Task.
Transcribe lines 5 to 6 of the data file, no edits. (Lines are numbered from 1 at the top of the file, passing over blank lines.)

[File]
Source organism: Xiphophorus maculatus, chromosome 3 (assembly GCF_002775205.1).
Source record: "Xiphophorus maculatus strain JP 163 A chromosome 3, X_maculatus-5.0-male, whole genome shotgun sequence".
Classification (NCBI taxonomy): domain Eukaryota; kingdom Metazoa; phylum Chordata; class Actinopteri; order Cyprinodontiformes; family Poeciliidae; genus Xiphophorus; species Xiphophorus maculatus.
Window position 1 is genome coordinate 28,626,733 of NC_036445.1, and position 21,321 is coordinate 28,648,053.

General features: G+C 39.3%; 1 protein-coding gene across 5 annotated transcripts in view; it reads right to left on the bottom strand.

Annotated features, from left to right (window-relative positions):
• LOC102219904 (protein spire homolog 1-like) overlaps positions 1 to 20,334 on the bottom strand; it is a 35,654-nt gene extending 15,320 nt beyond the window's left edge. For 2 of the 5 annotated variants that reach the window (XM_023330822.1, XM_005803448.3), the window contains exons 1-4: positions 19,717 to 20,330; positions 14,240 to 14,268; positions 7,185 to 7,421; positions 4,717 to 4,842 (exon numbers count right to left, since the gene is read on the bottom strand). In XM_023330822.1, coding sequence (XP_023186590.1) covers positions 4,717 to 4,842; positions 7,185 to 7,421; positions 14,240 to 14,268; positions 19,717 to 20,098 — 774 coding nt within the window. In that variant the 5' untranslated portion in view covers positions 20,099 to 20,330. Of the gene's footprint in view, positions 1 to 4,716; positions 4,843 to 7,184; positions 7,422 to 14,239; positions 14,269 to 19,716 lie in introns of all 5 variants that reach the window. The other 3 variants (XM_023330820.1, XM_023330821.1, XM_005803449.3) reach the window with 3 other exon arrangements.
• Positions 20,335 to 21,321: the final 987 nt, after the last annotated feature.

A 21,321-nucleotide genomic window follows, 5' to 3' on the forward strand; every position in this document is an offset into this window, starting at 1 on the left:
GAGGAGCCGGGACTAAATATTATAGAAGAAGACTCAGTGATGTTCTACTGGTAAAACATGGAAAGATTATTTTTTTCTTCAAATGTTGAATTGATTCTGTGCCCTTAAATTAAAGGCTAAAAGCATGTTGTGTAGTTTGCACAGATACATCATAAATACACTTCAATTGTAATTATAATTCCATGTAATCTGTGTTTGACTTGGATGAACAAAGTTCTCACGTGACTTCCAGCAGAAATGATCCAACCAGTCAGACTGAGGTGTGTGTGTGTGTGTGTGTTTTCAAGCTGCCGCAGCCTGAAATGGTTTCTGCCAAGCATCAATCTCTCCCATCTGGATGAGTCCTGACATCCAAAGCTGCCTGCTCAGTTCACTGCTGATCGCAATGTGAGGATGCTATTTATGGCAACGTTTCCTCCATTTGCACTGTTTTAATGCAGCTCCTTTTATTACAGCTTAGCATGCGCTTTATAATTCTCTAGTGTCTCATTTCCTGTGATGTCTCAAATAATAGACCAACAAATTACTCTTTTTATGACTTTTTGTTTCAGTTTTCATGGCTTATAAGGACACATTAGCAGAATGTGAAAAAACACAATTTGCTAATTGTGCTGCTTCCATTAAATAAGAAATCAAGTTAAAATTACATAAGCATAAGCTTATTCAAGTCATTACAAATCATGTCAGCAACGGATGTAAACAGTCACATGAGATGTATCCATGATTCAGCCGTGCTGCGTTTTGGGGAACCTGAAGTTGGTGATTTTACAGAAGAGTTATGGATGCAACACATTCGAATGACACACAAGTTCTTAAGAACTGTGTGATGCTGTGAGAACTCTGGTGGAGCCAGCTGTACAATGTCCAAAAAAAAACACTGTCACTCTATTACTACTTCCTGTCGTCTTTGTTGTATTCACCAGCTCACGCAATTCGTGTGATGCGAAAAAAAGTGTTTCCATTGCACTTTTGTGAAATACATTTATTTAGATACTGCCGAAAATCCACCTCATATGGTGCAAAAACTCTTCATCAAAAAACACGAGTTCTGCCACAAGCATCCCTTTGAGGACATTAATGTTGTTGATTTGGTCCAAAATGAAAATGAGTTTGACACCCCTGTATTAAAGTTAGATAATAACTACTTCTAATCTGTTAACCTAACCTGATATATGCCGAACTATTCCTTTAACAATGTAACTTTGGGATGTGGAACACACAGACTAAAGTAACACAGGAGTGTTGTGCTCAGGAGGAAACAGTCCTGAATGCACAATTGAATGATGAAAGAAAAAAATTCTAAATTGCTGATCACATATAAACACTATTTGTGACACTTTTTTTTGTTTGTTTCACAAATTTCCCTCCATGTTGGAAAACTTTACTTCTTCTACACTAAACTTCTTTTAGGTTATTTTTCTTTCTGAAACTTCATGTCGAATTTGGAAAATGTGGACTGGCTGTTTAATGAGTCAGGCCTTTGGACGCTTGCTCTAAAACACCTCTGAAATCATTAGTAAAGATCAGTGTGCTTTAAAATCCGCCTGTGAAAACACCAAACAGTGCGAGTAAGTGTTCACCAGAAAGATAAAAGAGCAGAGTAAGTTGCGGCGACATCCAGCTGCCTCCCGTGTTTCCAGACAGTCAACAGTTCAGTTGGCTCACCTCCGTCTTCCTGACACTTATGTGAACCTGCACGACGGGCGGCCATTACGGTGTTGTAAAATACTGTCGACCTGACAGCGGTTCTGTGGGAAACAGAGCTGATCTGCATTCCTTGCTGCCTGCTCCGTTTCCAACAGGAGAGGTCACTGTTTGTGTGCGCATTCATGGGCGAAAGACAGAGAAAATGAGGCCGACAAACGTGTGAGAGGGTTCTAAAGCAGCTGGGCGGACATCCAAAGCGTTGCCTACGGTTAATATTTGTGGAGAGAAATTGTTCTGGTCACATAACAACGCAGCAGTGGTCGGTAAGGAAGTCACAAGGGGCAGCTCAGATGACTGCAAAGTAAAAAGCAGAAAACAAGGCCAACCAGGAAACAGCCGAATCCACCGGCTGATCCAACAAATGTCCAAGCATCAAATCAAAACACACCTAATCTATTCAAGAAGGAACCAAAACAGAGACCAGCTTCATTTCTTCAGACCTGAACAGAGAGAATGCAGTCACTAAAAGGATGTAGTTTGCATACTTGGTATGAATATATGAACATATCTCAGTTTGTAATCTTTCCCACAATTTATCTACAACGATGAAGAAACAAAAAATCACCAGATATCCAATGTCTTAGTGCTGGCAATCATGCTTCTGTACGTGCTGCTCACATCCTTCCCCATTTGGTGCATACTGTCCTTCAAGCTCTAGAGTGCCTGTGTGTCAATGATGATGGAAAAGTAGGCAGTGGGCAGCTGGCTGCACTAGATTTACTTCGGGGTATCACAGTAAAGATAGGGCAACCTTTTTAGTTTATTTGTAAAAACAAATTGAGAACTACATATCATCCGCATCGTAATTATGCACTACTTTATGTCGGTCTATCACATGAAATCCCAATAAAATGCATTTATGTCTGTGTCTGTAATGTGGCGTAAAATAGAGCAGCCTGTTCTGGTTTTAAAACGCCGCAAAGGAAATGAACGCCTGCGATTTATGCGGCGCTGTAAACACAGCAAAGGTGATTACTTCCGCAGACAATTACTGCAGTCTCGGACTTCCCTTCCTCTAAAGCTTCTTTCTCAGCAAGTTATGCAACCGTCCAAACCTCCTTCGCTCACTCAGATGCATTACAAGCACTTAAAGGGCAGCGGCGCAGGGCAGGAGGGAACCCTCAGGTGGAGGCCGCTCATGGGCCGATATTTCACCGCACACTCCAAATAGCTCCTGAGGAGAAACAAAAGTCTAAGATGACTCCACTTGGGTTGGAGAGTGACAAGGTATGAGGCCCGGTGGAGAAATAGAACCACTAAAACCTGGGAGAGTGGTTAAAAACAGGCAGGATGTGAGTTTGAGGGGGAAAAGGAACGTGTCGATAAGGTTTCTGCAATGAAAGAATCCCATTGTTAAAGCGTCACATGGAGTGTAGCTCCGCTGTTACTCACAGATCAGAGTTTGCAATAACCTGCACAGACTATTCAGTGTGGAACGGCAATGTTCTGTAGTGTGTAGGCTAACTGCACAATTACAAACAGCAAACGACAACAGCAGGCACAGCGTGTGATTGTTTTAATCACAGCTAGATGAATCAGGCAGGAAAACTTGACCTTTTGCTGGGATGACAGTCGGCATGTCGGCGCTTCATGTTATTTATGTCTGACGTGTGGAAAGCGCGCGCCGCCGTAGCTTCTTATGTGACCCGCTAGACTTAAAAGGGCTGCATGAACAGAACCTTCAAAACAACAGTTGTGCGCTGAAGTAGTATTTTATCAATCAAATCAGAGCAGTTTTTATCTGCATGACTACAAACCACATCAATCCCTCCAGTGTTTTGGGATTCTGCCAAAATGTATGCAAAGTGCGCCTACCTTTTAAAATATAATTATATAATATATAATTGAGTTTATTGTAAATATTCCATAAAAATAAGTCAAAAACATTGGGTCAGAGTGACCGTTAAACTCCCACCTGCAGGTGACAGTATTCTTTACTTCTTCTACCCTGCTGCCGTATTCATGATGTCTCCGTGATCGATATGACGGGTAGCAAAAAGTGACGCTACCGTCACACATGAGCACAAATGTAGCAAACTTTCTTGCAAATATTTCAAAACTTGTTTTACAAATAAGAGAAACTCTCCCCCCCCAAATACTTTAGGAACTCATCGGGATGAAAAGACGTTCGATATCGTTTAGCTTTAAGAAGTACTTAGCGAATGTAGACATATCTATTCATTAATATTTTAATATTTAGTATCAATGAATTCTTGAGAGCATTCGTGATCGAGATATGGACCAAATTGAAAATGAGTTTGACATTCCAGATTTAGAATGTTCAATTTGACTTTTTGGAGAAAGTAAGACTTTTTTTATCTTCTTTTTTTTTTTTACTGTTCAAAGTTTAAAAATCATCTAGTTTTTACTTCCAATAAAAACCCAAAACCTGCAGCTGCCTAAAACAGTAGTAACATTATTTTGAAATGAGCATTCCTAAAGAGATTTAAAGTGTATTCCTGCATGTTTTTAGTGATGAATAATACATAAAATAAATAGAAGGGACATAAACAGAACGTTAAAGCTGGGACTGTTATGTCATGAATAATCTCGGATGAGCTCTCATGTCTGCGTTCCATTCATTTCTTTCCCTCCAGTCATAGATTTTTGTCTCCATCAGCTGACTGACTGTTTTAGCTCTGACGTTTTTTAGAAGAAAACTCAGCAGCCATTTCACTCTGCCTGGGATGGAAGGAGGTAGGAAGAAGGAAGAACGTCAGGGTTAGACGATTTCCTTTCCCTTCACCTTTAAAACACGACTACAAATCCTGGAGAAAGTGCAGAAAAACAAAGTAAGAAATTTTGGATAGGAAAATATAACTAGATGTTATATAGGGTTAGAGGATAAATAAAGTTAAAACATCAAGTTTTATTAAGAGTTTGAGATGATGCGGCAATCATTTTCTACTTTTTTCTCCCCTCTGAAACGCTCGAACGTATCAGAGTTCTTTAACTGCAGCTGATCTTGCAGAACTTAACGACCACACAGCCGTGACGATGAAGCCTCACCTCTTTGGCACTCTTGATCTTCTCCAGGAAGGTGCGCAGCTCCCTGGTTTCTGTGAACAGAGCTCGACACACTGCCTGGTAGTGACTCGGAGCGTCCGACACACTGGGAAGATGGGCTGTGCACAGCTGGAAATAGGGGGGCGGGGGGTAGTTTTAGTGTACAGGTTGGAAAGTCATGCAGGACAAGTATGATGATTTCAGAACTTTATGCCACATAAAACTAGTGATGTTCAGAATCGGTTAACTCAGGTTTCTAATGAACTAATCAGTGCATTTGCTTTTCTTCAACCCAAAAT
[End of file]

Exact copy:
General features: G+C 39.3%; 1 protein-coding gene across 5 annotated transcripts in view; it reads right to left on the bottom strand.

Annotated features, from left to right (window-relative positions):